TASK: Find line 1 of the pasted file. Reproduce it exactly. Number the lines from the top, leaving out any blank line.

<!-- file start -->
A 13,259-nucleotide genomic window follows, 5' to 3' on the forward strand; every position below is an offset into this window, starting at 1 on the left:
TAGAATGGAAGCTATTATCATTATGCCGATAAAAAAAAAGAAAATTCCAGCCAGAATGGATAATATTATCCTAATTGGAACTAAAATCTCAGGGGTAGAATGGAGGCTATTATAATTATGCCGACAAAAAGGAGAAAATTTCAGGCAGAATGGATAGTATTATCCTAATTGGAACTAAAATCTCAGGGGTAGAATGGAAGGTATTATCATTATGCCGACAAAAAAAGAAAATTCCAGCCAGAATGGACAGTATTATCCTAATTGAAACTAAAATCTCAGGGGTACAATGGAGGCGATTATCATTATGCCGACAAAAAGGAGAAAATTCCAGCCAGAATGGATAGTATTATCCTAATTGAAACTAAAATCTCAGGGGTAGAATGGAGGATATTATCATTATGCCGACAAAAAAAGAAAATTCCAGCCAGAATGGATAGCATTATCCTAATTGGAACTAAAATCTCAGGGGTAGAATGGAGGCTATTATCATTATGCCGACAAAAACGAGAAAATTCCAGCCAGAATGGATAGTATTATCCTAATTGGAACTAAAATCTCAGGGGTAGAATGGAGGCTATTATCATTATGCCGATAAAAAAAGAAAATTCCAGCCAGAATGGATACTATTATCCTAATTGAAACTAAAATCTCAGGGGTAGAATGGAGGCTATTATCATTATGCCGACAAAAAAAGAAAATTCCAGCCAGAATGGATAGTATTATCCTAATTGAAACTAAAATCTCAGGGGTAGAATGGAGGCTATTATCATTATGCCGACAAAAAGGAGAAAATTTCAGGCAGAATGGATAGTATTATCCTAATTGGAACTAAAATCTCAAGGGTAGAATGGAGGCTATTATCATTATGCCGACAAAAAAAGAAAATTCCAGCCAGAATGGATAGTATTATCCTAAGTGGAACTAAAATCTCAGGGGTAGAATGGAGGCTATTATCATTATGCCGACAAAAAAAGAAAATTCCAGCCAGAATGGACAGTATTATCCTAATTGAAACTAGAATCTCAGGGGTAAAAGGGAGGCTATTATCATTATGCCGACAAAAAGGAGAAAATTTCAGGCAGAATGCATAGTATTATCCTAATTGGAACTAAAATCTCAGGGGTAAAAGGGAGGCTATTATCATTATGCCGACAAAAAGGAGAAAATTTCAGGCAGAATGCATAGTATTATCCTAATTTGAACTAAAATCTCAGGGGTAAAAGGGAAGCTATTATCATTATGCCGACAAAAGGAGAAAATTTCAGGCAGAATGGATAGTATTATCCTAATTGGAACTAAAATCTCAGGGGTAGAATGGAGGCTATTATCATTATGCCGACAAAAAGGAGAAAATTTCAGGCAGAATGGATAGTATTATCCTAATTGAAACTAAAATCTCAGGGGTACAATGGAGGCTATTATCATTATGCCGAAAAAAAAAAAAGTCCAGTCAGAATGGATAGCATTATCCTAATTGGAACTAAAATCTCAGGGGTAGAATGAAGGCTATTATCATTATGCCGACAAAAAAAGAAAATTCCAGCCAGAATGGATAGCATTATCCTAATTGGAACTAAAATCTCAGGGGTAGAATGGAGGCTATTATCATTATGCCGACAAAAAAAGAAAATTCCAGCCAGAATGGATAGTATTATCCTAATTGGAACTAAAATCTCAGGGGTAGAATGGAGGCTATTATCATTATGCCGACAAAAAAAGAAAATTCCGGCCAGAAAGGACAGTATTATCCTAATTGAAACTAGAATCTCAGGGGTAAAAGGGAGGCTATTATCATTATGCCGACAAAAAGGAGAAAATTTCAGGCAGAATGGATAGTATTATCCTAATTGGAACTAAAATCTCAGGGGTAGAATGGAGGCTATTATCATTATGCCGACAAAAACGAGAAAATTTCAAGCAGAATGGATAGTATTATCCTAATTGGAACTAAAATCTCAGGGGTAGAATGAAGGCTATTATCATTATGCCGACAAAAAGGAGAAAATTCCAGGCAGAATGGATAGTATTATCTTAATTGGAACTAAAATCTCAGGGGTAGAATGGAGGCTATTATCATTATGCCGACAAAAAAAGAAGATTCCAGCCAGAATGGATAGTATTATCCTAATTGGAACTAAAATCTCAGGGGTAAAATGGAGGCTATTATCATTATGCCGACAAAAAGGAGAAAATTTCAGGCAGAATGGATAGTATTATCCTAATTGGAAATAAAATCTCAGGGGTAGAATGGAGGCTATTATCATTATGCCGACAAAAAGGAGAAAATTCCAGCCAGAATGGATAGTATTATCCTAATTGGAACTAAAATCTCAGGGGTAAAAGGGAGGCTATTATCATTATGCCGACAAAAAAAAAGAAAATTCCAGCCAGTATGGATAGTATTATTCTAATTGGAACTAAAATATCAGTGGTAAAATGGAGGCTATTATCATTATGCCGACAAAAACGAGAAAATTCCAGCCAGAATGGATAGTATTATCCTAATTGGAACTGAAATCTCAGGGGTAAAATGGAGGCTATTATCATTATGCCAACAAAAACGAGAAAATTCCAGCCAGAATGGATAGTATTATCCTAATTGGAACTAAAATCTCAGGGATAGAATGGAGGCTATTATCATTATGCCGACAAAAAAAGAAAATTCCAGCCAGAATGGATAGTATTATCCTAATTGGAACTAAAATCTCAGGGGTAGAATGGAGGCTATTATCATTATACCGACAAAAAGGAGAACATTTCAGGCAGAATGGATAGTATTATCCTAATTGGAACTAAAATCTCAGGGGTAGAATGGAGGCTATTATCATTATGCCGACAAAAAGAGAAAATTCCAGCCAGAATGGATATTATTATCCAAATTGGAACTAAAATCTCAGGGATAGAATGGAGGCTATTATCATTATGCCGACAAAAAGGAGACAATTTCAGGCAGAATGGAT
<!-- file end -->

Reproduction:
A 13,259-nucleotide genomic window follows, 5' to 3' on the forward strand; every position below is an offset into this window, starting at 1 on the left: